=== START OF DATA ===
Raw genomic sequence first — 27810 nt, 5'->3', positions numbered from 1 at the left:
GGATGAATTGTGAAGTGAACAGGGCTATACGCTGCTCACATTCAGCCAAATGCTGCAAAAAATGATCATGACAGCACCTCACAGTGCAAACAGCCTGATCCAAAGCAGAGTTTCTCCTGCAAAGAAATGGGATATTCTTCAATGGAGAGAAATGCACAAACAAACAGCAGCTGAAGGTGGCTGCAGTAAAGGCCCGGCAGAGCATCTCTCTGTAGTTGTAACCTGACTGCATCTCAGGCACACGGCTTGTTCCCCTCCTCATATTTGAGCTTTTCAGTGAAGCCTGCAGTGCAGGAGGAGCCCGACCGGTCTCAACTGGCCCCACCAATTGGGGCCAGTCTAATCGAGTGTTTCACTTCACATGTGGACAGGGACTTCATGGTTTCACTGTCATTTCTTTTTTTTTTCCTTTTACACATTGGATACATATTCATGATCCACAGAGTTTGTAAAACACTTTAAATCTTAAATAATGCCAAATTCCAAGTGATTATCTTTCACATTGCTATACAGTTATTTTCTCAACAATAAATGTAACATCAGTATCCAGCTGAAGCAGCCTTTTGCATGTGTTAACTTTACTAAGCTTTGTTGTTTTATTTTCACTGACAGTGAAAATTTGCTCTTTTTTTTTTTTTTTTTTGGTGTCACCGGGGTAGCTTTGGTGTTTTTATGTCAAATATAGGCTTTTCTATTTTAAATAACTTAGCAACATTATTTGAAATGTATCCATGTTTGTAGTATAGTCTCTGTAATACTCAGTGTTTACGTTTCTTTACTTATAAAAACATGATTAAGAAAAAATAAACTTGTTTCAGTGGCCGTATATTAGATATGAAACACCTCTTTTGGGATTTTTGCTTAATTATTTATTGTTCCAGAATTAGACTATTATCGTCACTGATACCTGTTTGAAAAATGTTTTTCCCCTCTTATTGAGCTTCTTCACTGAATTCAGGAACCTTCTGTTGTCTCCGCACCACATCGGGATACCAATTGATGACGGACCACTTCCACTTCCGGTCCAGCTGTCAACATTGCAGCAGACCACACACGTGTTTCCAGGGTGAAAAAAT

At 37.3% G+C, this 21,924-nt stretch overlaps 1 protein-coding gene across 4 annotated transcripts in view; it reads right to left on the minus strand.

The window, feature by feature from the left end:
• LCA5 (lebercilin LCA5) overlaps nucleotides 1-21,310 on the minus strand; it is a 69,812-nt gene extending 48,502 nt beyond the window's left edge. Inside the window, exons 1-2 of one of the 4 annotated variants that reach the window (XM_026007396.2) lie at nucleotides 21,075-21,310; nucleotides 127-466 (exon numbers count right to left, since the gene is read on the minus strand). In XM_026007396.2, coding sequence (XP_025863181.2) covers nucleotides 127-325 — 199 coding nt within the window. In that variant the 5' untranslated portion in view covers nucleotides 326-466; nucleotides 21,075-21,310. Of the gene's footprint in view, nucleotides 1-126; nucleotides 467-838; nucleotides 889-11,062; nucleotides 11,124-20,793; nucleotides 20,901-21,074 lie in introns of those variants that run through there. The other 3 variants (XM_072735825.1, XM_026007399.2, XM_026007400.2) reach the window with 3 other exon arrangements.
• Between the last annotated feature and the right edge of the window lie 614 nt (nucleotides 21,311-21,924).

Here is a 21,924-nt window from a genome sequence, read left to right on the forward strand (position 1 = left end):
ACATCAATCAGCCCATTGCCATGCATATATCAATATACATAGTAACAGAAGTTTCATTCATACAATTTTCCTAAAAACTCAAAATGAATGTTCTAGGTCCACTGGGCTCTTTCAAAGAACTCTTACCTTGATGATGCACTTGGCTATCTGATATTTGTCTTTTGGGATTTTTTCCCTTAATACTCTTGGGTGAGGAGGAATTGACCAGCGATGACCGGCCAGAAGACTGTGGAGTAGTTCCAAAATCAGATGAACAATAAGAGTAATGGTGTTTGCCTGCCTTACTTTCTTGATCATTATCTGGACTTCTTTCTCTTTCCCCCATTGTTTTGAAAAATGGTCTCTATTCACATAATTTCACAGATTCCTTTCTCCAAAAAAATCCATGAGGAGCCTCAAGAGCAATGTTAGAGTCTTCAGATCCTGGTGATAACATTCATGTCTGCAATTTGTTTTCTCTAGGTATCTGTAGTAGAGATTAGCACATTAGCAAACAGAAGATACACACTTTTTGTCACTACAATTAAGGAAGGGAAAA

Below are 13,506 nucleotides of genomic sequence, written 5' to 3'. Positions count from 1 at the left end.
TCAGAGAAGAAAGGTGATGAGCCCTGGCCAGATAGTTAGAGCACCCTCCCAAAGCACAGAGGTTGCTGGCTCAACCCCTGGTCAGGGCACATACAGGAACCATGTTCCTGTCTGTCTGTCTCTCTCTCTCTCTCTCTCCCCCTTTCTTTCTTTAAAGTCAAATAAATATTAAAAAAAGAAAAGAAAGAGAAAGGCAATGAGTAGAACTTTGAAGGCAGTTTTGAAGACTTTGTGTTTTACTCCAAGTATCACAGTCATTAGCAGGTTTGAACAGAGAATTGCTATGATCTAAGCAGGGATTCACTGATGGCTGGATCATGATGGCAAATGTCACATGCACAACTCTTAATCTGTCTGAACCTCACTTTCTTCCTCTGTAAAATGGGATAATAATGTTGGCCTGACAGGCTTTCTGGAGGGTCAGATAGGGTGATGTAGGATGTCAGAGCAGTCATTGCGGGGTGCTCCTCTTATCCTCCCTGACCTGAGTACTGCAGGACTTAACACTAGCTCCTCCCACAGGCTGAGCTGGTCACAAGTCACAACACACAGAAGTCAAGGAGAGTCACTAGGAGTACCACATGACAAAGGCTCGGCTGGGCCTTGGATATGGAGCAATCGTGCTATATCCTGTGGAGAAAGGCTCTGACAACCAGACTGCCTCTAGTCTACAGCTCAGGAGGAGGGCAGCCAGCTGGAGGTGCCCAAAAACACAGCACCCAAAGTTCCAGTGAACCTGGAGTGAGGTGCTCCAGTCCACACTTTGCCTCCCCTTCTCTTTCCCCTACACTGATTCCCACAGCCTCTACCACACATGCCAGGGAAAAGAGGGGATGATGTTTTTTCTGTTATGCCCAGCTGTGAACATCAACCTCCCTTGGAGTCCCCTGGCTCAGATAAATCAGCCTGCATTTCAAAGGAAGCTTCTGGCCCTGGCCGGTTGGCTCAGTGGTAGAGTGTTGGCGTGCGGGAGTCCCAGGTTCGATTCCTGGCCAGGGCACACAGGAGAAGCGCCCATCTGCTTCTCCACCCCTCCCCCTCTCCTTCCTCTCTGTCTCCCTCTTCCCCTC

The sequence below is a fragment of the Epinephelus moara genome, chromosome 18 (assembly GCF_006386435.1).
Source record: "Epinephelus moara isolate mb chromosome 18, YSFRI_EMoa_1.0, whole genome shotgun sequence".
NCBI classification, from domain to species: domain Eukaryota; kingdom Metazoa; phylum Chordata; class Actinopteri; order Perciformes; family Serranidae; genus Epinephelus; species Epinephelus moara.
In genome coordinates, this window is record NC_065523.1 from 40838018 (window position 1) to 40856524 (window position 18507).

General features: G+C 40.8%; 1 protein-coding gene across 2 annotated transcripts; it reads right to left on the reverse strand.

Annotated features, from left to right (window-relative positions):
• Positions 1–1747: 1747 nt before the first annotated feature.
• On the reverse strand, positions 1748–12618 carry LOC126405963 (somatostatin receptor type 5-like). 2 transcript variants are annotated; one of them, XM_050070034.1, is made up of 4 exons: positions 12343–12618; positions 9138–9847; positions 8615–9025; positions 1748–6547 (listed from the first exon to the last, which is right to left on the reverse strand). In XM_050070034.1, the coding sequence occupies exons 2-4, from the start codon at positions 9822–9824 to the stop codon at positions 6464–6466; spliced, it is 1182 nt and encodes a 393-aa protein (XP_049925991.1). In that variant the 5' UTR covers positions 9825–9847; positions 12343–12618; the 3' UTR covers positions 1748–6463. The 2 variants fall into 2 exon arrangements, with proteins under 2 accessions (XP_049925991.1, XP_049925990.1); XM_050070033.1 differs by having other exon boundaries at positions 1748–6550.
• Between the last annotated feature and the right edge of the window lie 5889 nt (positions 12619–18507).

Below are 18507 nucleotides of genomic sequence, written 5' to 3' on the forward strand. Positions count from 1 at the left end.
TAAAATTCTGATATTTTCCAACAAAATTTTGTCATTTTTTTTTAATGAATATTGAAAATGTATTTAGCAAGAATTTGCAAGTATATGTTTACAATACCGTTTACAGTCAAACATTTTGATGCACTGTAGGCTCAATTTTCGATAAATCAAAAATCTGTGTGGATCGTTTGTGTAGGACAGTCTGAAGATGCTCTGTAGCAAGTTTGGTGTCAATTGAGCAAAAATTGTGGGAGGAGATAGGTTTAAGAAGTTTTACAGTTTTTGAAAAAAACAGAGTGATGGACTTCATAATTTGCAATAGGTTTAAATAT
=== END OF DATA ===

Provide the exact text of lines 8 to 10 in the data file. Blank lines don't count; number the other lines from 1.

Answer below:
ACATCAATCAGCCCATTGCCATGCATATATCAATATACATAGTAACAGAAGTTTCATTCATACAATTTTCCTAAAAACTCAAAATGAATGTTCTAGGTCCACTGGGCTCTTTCAAAGAACTCTTACCTTGATGATGCACTTGGCTATCTGATATTTGTCTTTTGGGATTTTTTCCCTTAATACTCTTGGGTGAGGAGGAATTGACCAGCGATGACCGGCCAGAAGACTGTGGAGTAGTTCCAAAATCAGATGAACAATAAGAGTAATGGTGTTTGCCTGCCTTACTTTCTTGATCATTATCTGGACTTCTTTCTCTTTCCCCCATTGTTTTGAAAAATGGTCTCTATTCACATAATTTCACAGATTCCTTTCTCCAAAAAAATCCATGAGGAGCCTCAAGAGCAATGTTAGAGTCTTCAGATCCTGGTGATAACATTCATGTCTGCAATTTGTTTTCTCTAGGTATCTGTAGTAGAGATTAGCACATTAGCAAACAGAAGATACACACTTTTTGTCACTACAATTAAGGAAGGGAAAA

Below are 13,506 nucleotides of genomic sequence, written 5' to 3'. Positions count from 1 at the left end.
TCAGAGAAGAAAGGTGATGAGCCCTGGCCAGATAGTTAGAGCACCCTCCCAAAGCACAGAGGTTGCTGGCTCAACCCCTGGTCAGGGCACATACAGGAACCATGTTCCTGTCTGTCTGTCTCTCTCTCTCTCTCTCTCCCCCTTTCTTTCTTTAAAGTCAAATAAATATTAAAAAAAGAAAAGAAAGAGAAAGGCAATGAGTAGAACTTTGAAGGCAGTTTTGAAGACTTTGTGTTTTACTCCAAGTATCACAGTCATTAGCAGGTTTGAACAGAGAATTGCTATGATCTAAGCAGGGATTCACTGATGGCTGGATCATGATGGCAAATGTCACATGCACAACTCTTAATCTGTCTGAACCTCACTTTCTTCCTCTGTAAAATGGGATAATAATGTTGGCCTGACAGGCTTTCTGGAGGGTCAGATAGGGTGATGTAGGATGTCAGAGCAGTCATTGCGGGGTGCTCCTCTTATCCTCCCTGACCTGAGTACTGCAGGACTTAACACTAGCTCCTCCCACAGGCTGAGCTGGTCACAAGTCACAACACACAGAAGTCAAGGAGAGTCACTAGGAGTACCACATGACAAAGGCTCGGCTGGGCCTTGGATATGGAGCAATCGTGCTATATCCTGTGGAGAAAGGCTCTGACAACCAGACTGCCTCTAGTCTACAGCTCAGGAGGAGGGCAGCCAGCTGGAGGTGCCCAAAAACACAGCACCCAAAGTTCCAGTGAACCTGGAGTGAGGTGCTCCAGTCCACACTTTGCCTCCCCTTCTCTTTCCCCTACACTGATTCCCACAGCCTCTACCACACATGCCAGGGAAAAGAGGGGATGATGTTTTTTCTGTTATGCCCAGCTGTGAACATCAACCTCCCTTGGAGTCCCCTGGCTCAGATAAATCAGCCTGCATTTCAAAGGAAGCTTCTGGCCCTGGCCGGTTGGCTCAGTGGTAGAGTGTTGGCGTGCGGGAGTCCCAGGTTCGATTCCTGGCCAGGGCACACAGGAGAAGCGCCCATCTGCTTCTCCACCCCTCCCCCTCTCCTTCCTCTCTGTCTCCCTCTTCCCCTC